Actual journalists from sites like Variety have already done excellent reporting on this topic. No doubt as the weeks and months stretch on from the conclusion of this trilogy, more fantastic journalism will come out about how Disney treated Star Wars like a piggy bank they could repeatedly break without consequence. Blame will shift from one person to the next in a mad passing of the buck. Did Bob Iger go over Kathleen Kenndy’s head and rehire JJ Abrams? Rumors say yes. But George Lucas handpicked Kathleen Kenndy as his successor at Lucasfilm and she played no small part in getting us to this point. Do I also blame Rian Johnson for his part in making The Last Jedi the most disruptive and insulting Star Wars movie in existence? Certainly. But to a small degree, I blame myself.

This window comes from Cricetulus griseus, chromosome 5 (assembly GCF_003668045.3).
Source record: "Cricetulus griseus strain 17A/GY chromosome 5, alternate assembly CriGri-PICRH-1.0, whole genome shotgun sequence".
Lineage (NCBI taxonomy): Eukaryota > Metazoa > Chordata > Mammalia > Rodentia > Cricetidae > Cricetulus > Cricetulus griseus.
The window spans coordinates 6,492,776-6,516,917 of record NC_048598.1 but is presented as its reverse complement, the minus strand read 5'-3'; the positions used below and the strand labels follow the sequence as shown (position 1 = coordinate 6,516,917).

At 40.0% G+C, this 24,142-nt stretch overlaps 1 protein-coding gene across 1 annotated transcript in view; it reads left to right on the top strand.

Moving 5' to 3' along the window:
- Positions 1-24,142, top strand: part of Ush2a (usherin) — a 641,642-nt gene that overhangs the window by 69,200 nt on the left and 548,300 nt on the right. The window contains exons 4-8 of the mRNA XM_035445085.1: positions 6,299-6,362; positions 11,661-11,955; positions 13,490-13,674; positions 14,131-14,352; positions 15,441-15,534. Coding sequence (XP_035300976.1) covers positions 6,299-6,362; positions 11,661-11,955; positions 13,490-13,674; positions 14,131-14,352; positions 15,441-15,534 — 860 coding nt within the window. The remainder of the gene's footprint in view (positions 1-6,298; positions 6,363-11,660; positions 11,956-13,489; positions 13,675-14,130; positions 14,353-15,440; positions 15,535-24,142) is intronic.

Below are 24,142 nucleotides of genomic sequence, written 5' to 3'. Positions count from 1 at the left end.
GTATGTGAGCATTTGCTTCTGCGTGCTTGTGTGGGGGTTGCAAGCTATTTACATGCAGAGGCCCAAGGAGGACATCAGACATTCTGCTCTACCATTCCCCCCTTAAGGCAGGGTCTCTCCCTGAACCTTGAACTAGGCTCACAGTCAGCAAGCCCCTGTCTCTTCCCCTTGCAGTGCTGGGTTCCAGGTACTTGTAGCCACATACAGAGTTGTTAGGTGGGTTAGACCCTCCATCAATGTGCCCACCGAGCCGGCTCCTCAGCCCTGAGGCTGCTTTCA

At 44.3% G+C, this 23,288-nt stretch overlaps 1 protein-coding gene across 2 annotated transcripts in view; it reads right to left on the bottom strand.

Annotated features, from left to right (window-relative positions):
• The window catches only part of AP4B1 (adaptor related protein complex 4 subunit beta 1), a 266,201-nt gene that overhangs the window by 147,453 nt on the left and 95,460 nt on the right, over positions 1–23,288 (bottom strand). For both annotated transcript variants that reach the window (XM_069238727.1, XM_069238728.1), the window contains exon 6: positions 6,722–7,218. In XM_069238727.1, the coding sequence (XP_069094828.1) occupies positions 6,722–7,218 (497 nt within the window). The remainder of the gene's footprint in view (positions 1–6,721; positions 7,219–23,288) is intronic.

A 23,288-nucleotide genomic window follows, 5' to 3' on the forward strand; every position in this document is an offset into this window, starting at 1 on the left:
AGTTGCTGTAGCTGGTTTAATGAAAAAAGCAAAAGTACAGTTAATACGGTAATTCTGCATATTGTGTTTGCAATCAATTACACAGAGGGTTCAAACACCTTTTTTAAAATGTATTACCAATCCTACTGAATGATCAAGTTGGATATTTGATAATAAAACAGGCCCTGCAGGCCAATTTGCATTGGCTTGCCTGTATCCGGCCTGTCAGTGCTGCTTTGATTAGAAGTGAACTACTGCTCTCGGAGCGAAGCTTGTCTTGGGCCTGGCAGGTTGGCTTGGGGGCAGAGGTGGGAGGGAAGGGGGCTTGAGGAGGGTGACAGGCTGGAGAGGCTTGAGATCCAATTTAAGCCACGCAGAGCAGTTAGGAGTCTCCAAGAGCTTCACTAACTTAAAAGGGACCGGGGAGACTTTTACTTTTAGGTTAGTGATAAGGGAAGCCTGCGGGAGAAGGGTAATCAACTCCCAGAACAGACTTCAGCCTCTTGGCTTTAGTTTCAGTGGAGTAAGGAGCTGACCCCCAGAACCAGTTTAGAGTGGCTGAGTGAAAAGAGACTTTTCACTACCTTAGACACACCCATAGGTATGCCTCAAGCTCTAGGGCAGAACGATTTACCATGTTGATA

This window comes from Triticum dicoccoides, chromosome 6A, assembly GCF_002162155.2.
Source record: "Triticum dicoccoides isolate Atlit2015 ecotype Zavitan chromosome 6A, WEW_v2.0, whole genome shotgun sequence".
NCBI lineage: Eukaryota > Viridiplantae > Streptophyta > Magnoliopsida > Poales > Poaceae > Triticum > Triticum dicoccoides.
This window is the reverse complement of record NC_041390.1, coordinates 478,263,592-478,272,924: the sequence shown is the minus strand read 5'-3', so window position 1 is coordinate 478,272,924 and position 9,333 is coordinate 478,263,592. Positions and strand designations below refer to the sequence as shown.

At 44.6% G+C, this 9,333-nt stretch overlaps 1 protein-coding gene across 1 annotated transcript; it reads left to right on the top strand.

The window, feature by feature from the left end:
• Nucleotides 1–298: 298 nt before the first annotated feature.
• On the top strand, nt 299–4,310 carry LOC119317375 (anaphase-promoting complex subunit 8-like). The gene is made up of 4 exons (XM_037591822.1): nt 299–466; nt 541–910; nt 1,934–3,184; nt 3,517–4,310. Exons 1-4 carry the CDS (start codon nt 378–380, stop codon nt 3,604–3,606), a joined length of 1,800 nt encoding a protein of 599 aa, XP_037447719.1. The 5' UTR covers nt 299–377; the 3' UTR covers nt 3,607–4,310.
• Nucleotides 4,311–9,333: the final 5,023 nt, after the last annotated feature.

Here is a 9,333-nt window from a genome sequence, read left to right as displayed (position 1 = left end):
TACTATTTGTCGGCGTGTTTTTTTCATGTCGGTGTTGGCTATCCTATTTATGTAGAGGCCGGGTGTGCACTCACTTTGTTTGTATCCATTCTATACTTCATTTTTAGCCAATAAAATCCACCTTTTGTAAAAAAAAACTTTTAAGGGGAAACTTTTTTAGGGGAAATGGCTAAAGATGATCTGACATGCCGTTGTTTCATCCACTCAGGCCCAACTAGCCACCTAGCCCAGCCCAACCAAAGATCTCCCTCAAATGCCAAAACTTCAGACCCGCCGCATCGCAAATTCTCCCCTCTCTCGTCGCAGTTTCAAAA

Just a shade over five years ago, I sat in a freezing cold Baltimore apartment hitting refresh on my laptop as quickly as I could so I could watch the first trailer for The Force Awakens. In an incredibly prescient move, I decided that I should record my reaction for posterity.
Look at him. I can scarcely recognize myself in that video. The wide-eyed hope, the exuberance, the investment in a franchise that will ultimately never know who I am because it cannot. Corporations are not people and neither are their products. They do not care about 22-year old Samuel no more than they care about this column I now write.